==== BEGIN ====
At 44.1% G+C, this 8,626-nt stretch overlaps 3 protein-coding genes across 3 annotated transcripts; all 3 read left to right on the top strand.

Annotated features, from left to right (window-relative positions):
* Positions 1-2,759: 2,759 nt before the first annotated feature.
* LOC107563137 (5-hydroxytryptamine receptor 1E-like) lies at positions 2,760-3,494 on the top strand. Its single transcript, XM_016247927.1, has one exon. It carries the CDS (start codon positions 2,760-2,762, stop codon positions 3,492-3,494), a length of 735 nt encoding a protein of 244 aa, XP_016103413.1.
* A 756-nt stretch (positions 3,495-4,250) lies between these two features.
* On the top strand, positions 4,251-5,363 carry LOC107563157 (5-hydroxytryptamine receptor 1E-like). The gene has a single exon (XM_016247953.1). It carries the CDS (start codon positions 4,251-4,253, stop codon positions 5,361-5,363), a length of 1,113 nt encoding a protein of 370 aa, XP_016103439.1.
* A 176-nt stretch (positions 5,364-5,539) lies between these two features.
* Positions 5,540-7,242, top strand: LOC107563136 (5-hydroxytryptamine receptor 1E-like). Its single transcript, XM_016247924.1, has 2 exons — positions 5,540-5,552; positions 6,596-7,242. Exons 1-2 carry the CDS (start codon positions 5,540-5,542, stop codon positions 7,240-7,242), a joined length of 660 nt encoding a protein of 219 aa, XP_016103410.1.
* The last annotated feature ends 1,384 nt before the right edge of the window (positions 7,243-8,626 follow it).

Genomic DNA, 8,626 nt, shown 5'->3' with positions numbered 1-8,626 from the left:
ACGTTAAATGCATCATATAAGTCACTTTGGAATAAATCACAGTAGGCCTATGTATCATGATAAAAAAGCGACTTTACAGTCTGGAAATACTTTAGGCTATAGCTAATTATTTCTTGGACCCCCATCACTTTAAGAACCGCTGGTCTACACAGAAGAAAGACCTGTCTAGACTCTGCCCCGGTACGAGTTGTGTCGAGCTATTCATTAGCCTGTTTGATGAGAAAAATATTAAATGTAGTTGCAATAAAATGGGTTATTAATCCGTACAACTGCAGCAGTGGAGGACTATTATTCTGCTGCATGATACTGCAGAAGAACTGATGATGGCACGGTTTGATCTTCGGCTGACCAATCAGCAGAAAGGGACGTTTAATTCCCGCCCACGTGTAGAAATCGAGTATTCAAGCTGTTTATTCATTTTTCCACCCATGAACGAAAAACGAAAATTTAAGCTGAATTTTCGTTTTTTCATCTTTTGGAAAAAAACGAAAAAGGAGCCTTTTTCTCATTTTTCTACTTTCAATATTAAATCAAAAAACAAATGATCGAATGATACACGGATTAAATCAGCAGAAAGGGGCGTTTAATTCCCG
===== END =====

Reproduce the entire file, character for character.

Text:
At 44.1% G+C, this 8,626-nt stretch overlaps 3 protein-coding genes across 3 annotated transcripts; all 3 read left to right on the top strand.

Annotated features, from left to right (window-relative positions):
* Positions 1-2,759: 2,759 nt before the first annotated feature.
* LOC107563137 (5-hydroxytryptamine receptor 1E-like) lies at positions 2,760-3,494 on the top strand. Its single transcript, XM_016247927.1, has one exon. It carries the CDS (start codon positions 2,760-2,762, stop codon positions 3,492-3,494), a length of 735 nt encoding a protein of 244 aa, XP_016103413.1.
* A 756-nt stretch (positions 3,495-4,250) lies between these two features.
* On the top strand, positions 4,251-5,363 carry LOC107563157 (5-hydroxytryptamine receptor 1E-like). The gene has a single exon (XM_016247953.1). It carries the CDS (start codon positions 4,251-4,253, stop codon positions 5,361-5,363), a length of 1,113 nt encoding a protein of 370 aa, XP_016103439.1.
* A 176-nt stretch (positions 5,364-5,539) lies between these two features.
* Positions 5,540-7,242, top strand: LOC107563136 (5-hydroxytryptamine receptor 1E-like). Its single transcript, XM_016247924.1, has 2 exons — positions 5,540-5,552; positions 6,596-7,242. Exons 1-2 carry the CDS (start codon positions 5,540-5,542, stop codon positions 7,240-7,242), a joined length of 660 nt encoding a protein of 219 aa, XP_016103410.1.
* The last annotated feature ends 1,384 nt before the right edge of the window (positions 7,243-8,626 follow it).

Genomic DNA, 8,626 nt, shown 5'->3' with positions numbered 1-8,626 from the left:
ACGTTAAATGCATCATATAAGTCACTTTGGAATAAATCACAGTAGGCCTATGTATCATGATAAAAAAGCGACTTTACAGTCTGGAAATACTTTAGGCTATAGCTAATTATTTCTTGGACCCCCATCACTTTAAGAACCGCTGGTCTACACAGAAGAAAGACCTGTCTAGACTCTGCCCCGGTACGAGTTGTGTCGAGCTATTCATTAGCCTGTTTGATGAGAAAAATATTAAATGTAGTTGCAATAAAATGGGTTATTAATCCGTACAACTGCAGCAGTGGAGGACTATTATTCTGCTGCATGATACTGCAGAAGAACTGATGATGGCACGGTTTGATCTTCGGCTGACCAATCAGCAGAAAGGGACGTTTAATTCCCGCCCACGTGTAGAAATCGAGTATTCAAGCTGTTTATTCATTTTTCCACCCATGAACGAAAAACGAAAATTTAAGCTGAATTTTCGTTTTTTCATCTTTTGGAAAAAAACGAAAAAGGAGCCTTTTTCTCATTTTTCTACTTTCAATATTAAATCAAAAAACAAATGATCGAATGATACACGGATTAAATCAGCAGAAAGGGGCGTTTAATTCCCG